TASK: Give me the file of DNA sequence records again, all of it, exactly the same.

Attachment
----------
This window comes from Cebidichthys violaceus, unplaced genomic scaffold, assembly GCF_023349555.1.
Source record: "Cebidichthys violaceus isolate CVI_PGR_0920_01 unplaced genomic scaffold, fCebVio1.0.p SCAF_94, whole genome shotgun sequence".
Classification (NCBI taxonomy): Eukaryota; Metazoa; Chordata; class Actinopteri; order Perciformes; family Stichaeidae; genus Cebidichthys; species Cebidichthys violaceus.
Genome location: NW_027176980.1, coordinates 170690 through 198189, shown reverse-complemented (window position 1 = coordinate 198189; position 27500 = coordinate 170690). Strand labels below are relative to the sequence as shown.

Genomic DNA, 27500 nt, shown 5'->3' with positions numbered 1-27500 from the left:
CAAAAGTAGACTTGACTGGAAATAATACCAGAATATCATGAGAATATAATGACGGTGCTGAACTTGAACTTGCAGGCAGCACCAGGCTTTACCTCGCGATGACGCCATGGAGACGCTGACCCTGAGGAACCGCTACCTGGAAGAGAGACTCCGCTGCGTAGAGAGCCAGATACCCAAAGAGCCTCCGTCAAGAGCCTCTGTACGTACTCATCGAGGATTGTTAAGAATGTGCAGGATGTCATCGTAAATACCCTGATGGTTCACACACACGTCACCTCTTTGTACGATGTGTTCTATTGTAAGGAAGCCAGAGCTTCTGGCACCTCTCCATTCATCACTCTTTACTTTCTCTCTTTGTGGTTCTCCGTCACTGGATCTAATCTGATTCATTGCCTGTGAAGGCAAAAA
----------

This window comes from Cebidichthys violaceus, unplaced genomic scaffold, assembly GCF_023349555.1.
Source record: "Cebidichthys violaceus isolate CVI_PGR_0920_01 unplaced genomic scaffold, fCebVio1.0.p SCAF_94, whole genome shotgun sequence".
Classification (NCBI taxonomy): Eukaryota; Metazoa; Chordata; class Actinopteri; order Perciformes; family Stichaeidae; genus Cebidichthys; species Cebidichthys violaceus.
Genome location: NW_027176980.1, coordinates 170690 through 198189, shown reverse-complemented (window position 1 = coordinate 198189; position 27500 = coordinate 170690). Strand labels below are relative to the sequence as shown.

Genomic DNA, 27500 nt, shown 5'->3' with positions numbered 1-27500 from the left:
CAAAAGTAGACTTGACTGGAAATAATACCAGAATATCATGAGAATATAATGACGGTGCTGAACTTGAACTTGCAGGCAGCACCAGGCTTTACCTCGCGATGACGCCATGGAGACGCTGACCCTGAGGAACCGCTACCTGGAAGAGAGACTCCGCTGCGTAGAGAGCCAGATACCCAAAGAGCCTCCGTCAAGAGCCTCTGTACGTACTCATCGAGGATTGTTAAGAATGTGCAGGATGTCATCGTAAATACCCTGATGGTTCACACACACGTCACCTCTTTGTACGATGTGTTCTATTGTAAGGAAGCCAGAGCTTCTGGCACCTCTCCATTCATCACTCTTTACTTTCTCTCTTTGTGGTTCTCCGTCACTGGATCTAATCTGATTCATTGCCTGTGAAGGCAAAAA